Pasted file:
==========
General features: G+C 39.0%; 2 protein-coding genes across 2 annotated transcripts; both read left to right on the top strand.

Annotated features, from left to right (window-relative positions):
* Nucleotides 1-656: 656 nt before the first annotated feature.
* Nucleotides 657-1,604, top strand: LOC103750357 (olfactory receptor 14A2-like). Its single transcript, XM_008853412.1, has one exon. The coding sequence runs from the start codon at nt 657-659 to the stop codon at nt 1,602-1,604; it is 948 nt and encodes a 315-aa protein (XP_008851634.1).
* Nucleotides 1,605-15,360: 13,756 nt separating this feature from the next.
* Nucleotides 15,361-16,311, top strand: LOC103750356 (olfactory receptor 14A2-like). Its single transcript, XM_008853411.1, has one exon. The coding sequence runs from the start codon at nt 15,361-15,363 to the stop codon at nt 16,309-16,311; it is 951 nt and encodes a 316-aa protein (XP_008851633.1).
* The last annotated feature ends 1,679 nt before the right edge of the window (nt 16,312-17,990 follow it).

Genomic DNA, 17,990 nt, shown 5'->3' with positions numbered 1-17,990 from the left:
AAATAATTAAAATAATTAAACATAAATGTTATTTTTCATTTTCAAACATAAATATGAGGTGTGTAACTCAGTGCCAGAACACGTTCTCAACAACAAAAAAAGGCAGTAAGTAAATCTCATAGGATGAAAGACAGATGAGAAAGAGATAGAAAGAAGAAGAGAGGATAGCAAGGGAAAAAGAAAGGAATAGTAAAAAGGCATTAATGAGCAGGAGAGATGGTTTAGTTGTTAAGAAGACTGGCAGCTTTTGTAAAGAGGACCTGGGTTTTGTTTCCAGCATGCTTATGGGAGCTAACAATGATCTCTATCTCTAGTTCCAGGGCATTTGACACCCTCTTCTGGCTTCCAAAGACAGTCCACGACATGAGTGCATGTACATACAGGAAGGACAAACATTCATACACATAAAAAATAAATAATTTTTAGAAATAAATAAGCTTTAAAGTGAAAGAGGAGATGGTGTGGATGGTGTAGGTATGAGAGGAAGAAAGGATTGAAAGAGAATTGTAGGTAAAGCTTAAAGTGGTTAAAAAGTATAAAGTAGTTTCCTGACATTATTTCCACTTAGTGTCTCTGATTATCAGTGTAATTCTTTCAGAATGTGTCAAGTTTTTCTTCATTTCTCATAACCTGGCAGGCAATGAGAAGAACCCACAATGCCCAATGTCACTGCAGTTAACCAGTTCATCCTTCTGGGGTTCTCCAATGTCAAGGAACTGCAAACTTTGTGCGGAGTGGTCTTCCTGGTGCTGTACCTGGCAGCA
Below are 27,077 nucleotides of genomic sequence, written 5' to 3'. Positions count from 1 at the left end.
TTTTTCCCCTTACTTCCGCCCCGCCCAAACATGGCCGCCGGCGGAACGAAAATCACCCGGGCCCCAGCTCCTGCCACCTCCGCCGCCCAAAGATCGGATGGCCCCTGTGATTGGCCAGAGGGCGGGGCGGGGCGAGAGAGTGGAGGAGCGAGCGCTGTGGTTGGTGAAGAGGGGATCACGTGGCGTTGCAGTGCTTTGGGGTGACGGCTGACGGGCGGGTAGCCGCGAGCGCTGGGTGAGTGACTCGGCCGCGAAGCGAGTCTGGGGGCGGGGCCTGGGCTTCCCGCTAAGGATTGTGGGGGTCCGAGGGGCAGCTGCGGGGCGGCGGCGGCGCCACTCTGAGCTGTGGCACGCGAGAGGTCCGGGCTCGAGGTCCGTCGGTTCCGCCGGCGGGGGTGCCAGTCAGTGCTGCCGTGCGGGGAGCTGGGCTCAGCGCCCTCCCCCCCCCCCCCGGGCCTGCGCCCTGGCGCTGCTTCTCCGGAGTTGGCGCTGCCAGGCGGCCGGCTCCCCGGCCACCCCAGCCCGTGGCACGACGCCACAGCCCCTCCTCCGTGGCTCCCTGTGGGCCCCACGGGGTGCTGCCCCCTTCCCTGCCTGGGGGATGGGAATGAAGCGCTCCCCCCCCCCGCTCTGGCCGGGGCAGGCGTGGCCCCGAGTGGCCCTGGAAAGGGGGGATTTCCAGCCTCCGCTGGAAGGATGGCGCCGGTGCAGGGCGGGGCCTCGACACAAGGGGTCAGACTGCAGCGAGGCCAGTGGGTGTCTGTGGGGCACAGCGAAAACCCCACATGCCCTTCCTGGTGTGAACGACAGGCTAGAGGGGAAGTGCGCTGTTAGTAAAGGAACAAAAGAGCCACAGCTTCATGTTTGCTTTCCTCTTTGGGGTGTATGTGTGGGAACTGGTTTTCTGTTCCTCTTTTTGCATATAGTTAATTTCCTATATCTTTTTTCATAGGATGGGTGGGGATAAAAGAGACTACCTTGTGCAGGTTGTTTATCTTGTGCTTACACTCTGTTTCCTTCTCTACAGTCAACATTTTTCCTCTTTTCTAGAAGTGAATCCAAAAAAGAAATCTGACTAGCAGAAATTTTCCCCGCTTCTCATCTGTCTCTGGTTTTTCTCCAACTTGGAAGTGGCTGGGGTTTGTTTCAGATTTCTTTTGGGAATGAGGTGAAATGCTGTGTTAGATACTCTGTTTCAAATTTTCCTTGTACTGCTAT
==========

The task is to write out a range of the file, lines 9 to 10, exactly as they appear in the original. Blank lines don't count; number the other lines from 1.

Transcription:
AAATAATTAAAATAATTAAACATAAATGTTATTTTTCATTTTCAAACATAAATATGAGGTGTGTAACTCAGTGCCAGAACACGTTCTCAACAACAAAAAAAGGCAGTAAGTAAATCTCATAGGATGAAAGACAGATGAGAAAGAGATAGAAAGAAGAAGAGAGGATAGCAAGGGAAAAAGAAAGGAATAGTAAAAAGGCATTAATGAGCAGGAGAGATGGTTTAGTTGTTAAGAAGACTGGCAGCTTTTGTAAAGAGGACCTGGGTTTTGTTTCCAGCATGCTTATGGGAGCTAACAATGATCTCTATCTCTAGTTCCAGGGCATTTGACACCCTCTTCTGGCTTCCAAAGACAGTCCACGACATGAGTGCATGTACATACAGGAAGGACAAACATTCATACACATAAAAAATAAATAATTTTTAGAAATAAATAAGCTTTAAAGTGAAAGAGGAGATGGTGTGGATGGTGTAGGTATGAGAGGAAGAAAGGATTGAAAGAGAATTGTAGGTAAAGCTTAAAGTGGTTAAAAAGTATAAAGTAGTTTCCTGACATTATTTCCACTTAGTGTCTCTGATTATCAGTGTAATTCTTTCAGAATGTGTCAAGTTTTTCTTCATTTCTCATAACCTGGCAGGCAATGAGAAGAACCCACAATGCCCAATGTCACTGCAGTTAACCAGTTCATCCTTCTGGGGTTCTCCAATGTCAAGGAACTGCAAACTTTGTGCGGAGTGGTCTTCCTGGTGCTGTACCTGGCAGCA
Below are 27,077 nucleotides of genomic sequence, written 5' to 3'. Positions count from 1 at the left end.